The Trance X 29 displays two different types of trail manners thanks to the flip-chip swap that takes about two minutes with a 5mm Allen key. The high setting results in steeper 66.2-degree head tube and 77.7-degree seat tube angles with 30 millimeters of bottom bracket drop. This setting excelled on a tighter, more technical trail, with the steeper head tube angle allowing for slower handling, while the higher bottom bracket allowed more pedal clearance through rock gardens. In the low setting, the slack 65.5-degree head tube angle and bottom bracket improved stability at higher speeds and steep descents, but the 40mm bottom bracket drop resulted in a noticeable reduction in pedal play in rough sections. Our test bike turned into high mode, but if we had this bike for the summer, low mode would find a lot of use for long, fast alpine rides.
(Photo: Rebecca Gross)
The Advanced Pro 29 0 is the only bike in the Giant range with Fox’s Live Valve. Basically, it’s an integrated suspension system that consists of two accelerometers that tell a microprocessor what the bike is experiencing 1,000 times per second and adjust itself the solenoid-operated valves of the shock absorbers accordingly. The simplest example: when the fork hits a bump, the fork-mounted accelerometer tells the microprocessor in just three milliseconds to hold the valve open to absorb it. If the system detects that the bike is pointing uphill or the rider is pedaling, valve Independently restricts oil flow in both the fork and shock absorber to create a more stable stepping platform. With the Trance X 29, Live Valve gives an already efficient Maestro suspension platform even more pedaling efficiency. It also noticeably increases ride height by drastically reducing wallowing, and makes jump or fall landings noticeably smoother. The only real tradeoff, aside from the price and a negligible weight penalty of around 150 grams, is that Live Valve gets a bit of the plus points out of it Suspension. The feel is racy and sometimes a bit firmer than desired through endless rock gardens, but given that I’ve been faster on more than a few favorite tracks, these little issues seem to be worth the performance benefits.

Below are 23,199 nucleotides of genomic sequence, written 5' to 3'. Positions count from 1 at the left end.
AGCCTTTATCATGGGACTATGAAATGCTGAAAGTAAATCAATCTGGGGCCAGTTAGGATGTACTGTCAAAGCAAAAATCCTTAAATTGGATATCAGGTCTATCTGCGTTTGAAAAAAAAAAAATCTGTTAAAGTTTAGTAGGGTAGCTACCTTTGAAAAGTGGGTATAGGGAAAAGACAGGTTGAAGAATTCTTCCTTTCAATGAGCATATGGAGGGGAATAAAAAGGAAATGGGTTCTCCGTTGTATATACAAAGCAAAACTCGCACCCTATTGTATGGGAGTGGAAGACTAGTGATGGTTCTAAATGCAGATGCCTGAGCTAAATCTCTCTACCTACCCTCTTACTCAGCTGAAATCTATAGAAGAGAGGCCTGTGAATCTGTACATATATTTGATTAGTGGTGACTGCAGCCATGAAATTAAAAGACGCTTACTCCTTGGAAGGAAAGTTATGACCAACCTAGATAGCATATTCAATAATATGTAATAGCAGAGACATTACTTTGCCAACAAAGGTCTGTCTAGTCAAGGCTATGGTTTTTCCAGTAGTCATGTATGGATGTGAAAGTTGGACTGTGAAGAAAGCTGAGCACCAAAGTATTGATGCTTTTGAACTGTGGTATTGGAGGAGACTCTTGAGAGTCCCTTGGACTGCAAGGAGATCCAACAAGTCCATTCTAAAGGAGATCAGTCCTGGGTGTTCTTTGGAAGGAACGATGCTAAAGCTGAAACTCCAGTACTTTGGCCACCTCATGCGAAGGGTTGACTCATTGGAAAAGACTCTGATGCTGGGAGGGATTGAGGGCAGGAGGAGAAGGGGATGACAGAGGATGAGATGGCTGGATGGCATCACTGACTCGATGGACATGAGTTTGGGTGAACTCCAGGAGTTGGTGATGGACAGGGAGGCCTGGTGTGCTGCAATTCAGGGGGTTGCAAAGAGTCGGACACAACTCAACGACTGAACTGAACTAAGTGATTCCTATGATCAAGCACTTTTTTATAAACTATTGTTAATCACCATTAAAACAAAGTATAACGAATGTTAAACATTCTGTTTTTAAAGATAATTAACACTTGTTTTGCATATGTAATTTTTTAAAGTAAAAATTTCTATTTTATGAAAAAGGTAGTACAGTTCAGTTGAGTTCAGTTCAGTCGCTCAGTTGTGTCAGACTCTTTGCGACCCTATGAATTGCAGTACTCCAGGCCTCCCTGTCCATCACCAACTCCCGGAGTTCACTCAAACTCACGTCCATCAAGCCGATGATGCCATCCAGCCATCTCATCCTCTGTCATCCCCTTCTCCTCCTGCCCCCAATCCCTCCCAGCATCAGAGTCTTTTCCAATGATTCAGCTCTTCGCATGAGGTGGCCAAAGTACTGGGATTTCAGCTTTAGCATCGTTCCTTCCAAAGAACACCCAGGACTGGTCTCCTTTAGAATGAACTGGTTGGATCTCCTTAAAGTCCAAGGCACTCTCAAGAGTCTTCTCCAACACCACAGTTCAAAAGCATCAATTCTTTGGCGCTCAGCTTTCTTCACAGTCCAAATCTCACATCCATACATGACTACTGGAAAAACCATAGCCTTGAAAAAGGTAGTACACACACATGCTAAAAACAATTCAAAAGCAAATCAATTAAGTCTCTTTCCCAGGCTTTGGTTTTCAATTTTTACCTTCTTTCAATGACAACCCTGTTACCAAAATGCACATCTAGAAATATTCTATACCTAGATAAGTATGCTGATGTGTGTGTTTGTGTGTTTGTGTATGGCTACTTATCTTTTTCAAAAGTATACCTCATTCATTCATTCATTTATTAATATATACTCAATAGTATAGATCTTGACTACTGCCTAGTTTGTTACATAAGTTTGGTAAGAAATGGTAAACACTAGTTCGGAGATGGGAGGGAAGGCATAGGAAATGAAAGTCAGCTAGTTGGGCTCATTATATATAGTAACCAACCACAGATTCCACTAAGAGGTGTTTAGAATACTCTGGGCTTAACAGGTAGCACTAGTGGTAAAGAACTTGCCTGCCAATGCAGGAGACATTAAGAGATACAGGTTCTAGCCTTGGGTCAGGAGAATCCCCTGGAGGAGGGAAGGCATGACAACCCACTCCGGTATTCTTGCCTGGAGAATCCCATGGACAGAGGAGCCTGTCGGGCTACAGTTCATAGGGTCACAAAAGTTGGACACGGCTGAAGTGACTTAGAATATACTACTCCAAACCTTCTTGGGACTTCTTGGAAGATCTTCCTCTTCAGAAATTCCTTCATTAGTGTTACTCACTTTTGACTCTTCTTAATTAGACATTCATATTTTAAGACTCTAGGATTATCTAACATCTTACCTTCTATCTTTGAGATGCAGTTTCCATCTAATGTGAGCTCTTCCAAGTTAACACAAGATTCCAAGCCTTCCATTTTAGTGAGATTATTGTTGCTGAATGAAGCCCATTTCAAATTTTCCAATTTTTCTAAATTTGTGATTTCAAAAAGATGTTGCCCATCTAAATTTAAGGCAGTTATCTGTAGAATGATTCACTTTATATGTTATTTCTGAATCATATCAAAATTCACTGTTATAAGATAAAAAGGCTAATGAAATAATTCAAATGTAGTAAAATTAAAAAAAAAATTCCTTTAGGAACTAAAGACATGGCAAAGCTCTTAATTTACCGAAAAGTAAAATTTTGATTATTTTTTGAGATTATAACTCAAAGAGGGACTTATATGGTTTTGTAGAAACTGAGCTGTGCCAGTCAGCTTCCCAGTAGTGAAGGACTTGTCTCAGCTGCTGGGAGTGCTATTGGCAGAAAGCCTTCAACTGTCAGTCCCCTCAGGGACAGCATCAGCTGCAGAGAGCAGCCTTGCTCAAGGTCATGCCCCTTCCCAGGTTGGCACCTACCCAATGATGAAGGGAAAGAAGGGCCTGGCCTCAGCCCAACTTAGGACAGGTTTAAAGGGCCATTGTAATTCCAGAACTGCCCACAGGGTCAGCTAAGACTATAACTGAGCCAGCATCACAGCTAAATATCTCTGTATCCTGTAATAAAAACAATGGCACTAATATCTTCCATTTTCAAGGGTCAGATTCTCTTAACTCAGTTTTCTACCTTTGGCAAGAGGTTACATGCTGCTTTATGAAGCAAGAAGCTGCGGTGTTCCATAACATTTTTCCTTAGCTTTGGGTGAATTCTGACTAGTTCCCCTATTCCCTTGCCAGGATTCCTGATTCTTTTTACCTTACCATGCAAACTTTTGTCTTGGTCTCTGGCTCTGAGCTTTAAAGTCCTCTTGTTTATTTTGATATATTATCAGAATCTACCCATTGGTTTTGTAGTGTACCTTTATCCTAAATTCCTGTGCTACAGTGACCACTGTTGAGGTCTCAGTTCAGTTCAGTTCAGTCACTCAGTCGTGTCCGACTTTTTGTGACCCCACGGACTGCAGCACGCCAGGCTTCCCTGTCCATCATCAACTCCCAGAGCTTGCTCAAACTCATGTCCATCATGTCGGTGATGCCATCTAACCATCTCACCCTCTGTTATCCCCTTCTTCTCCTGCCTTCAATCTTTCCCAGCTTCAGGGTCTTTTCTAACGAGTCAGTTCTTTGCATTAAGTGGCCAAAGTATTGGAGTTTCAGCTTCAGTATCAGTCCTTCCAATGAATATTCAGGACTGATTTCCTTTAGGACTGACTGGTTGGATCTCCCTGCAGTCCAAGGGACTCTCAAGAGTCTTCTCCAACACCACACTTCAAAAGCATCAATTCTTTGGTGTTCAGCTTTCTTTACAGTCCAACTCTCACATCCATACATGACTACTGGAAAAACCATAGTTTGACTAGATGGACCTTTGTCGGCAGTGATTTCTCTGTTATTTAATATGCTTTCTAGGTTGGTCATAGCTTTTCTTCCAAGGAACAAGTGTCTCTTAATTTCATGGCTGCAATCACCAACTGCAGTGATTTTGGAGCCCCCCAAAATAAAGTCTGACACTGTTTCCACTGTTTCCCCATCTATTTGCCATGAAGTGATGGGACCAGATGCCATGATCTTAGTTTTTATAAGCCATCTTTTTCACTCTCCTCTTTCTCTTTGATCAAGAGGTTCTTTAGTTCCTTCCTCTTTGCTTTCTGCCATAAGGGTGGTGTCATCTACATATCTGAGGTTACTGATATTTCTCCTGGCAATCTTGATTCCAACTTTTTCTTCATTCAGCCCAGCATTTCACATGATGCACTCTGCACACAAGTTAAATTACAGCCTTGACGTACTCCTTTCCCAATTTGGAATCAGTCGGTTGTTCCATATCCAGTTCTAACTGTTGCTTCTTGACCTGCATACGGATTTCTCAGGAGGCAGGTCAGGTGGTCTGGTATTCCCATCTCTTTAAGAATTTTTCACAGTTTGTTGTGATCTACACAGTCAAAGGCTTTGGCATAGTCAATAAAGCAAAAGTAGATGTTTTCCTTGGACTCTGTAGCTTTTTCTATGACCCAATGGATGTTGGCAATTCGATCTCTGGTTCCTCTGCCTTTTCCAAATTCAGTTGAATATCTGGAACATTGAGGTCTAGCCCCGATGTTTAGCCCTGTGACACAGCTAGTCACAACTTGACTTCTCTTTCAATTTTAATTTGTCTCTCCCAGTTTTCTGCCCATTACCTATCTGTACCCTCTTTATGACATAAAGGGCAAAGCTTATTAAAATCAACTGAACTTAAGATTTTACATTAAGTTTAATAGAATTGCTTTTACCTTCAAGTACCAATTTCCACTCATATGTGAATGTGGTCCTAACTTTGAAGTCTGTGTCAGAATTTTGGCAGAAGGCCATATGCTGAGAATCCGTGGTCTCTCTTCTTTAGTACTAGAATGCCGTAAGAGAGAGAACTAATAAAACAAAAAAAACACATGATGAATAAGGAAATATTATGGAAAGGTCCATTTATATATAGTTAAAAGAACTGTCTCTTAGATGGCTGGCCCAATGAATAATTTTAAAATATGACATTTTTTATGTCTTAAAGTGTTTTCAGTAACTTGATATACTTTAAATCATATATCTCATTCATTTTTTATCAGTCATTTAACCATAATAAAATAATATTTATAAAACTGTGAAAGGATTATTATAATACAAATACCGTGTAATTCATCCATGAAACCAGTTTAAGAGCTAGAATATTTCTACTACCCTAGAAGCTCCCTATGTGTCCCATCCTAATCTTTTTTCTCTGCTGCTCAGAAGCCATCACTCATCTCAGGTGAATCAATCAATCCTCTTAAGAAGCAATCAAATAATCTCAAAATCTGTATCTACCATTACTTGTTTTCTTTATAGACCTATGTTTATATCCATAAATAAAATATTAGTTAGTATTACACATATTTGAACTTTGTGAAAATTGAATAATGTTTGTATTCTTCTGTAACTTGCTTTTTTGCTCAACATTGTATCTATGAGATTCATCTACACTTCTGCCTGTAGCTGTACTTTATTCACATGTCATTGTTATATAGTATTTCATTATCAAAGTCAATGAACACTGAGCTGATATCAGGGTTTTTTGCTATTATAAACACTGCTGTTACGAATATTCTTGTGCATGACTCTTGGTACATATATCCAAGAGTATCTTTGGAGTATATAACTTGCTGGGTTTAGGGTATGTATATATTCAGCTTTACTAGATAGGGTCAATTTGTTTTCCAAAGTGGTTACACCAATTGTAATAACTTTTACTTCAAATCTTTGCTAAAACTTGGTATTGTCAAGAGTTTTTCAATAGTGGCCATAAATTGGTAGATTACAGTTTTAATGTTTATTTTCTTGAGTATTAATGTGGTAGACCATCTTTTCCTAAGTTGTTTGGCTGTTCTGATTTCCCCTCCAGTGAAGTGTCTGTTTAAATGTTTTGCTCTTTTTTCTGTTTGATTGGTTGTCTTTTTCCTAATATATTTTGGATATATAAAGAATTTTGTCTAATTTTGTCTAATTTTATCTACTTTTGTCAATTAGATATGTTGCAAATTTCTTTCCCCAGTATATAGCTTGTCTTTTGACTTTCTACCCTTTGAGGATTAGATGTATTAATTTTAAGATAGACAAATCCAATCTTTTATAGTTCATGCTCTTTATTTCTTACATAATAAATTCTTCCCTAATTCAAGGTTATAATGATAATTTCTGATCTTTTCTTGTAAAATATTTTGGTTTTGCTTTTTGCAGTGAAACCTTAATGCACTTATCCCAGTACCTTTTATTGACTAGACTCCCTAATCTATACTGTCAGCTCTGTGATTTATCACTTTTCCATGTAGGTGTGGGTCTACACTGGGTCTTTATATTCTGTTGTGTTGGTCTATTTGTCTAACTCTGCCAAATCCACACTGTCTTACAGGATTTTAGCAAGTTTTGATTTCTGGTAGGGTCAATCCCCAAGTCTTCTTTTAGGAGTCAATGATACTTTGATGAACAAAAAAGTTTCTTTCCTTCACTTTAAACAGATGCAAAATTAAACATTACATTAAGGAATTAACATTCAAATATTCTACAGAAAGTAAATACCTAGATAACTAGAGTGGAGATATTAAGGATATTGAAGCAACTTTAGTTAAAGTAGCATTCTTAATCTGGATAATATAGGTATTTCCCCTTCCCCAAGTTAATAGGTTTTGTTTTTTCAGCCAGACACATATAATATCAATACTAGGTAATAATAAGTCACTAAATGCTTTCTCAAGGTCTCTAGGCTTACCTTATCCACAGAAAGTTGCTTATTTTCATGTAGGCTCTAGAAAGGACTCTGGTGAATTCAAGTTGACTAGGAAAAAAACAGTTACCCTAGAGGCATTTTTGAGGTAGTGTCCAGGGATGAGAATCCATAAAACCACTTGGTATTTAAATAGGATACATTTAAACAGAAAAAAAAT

In addition, the build kit of the Advanced Pro 0 is impressive and leaves little to be desired. Even Giant’s notoriously terrible saddles have been upgraded to a surprisingly tolerable Romero SL perch. Thirty millimeter wide giant carbon rims were abused in places like Moab, as was the Maxxis Minion DHF / Dissector tire combination. The Shimano XT brakes provided great modulation with only the occasional squeak when they got wet, and the XT / XTR drivetrain never stalled. Fox’s transition dropper post paired with a Shimano remote shifter worked flawlessly, as did the Live Valve system mentioned above. The Trance X 29 Advanced Pro 0 is as expensive as $ 8,500 and is reasonably priced for its good features.
Simply put, the Trance X 29 was a pleasure to drive. The adjustable geometry offers better adaptation to different riding styles and trails than most, and switching between the two settings is easier than ever. As with any trail bike with a 150 millimeter fork, it’s not an ideal choice Cross-country racers, and the Trance X is not suitable for normal use in the bike park. But it works well for almost everything in between. As a rider with a quiver full of motorcycles ranging from light carbon hardtails to enduro sleds, the Trance X was my choice for riding smooth and pedal trails with friends in Lycra clothing, with former professional downhillers through Driving and cruising Moab rocks the tracks from my back door.
Main photo: Rebecca Gross